U.S. cocaine supply drops, prices rise | AspenTimes.com

U.S. cocaine supply drops, prices rise

Elliott Spagat
The Associated Press
Aspen, CO Colorado

SAN DIEGO ” Mexico’s crackdown on drug traffickers has helped cut supplies of cocaine in 37 U.S. cities and led to higher prices, the White House drug czar said Monday.

The disclosure came as the Bush administration prepares to present Congress with an aid package costing hundreds of millions of dollars to assist Mexico in fighting drugs, John Walters, director of the Office of National Drug Control Policy, told The Associated Press.

Walters declined to elaborate on the aid measures. The first part of the package is expected to be announced within days, he said.

“There has never been a better time” for such an aid package to Mexico, said Walters, who plans to tout the figures Tuesday at a meeting with federal, state and local authorities in San Diego.

A gram of pure cocaine cost $118.70 from April to June, up 24 percent from the $95.89 reported for the previous three months, Walters said, citing figures from the Drug Enforcement Administration.

That’s the highest price since the DEA began tracking data in the spring of 2005, when a gram fetched $93.63.

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More recent figures were unavailable, but Walters believes prices kept rising through September.

Meanwhile, fewer workers tested positive for cocaine and fewer users turned up in emergency rooms, Walters said.

Quest Diagnostics Inc. performed more than 4.4 million workplace drug tests during the first six months of the year, reporting that 0.58 percent showed cocaine use, down from 0.69 percent in both 2005 and 2006.

Quest, the nation’s largest workplace drug testing company, said the most recent results were the lowest since it began collecting data a decade ago.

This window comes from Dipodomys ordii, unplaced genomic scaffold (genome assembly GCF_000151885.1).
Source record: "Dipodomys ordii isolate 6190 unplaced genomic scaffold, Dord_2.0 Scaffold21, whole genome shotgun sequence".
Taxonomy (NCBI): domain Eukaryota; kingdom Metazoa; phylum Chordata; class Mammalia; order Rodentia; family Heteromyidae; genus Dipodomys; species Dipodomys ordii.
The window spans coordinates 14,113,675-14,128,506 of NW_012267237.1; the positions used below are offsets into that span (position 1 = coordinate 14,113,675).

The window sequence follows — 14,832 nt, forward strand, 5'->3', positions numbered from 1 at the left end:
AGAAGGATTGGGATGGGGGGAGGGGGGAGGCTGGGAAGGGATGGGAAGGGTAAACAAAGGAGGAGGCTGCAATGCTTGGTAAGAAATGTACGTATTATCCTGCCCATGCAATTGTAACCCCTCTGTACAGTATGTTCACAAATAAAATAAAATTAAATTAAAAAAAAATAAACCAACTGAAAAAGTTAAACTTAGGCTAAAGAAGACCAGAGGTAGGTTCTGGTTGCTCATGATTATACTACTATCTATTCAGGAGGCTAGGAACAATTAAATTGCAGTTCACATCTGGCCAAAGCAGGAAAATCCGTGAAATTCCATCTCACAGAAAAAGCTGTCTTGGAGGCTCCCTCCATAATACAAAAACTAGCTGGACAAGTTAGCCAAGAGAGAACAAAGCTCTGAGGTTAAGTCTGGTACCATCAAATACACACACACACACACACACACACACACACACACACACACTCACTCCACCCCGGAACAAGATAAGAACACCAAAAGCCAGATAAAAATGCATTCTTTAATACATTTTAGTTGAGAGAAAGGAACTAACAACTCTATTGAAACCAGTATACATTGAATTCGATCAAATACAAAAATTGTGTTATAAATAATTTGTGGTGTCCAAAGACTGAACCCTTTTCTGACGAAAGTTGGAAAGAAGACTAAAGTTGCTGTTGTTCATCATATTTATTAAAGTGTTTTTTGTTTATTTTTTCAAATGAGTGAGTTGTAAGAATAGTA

Dr. Steven Karch, a forensics expert in Berkeley, Calif., said he had not seen the figures but was skeptical about the decline in supply.

“I hope they’re right,” Karch said. “Every time we hear this, it turns out to be business as usual.”

Enforcement by U.S. and Colombian authorities partially explained the cut in supplies, but the government of Mexican President Felipe Calderon was the “most dramatic” change in recent months, Walters said.

About 90 percent of cocaine in the U.S. enters the country through Mexico, with much of it originating in Colombia.

“The big weight added in the last six months is Mexico,” Walters said. “Mexico has been doing things they’ve never done before.”

Calderon has deployed more than 20,000 soldiers and federal police agents in regions plagued by drug violence since he took office last year and extradited several high-level traffickers to the U.S.

U.S. law enforcement agencies first noted cocaine declines in the Northeast around March. Prices have nearly doubled in some Northeast and Midwestern cities, Walters said.

The 37 cities showing drops in cocaine supplies include Atlanta, Boston, Chicago, Denver, Detroit, Houston, Los Angeles and New York, according to law enforcement intelligence reports cited by Walters.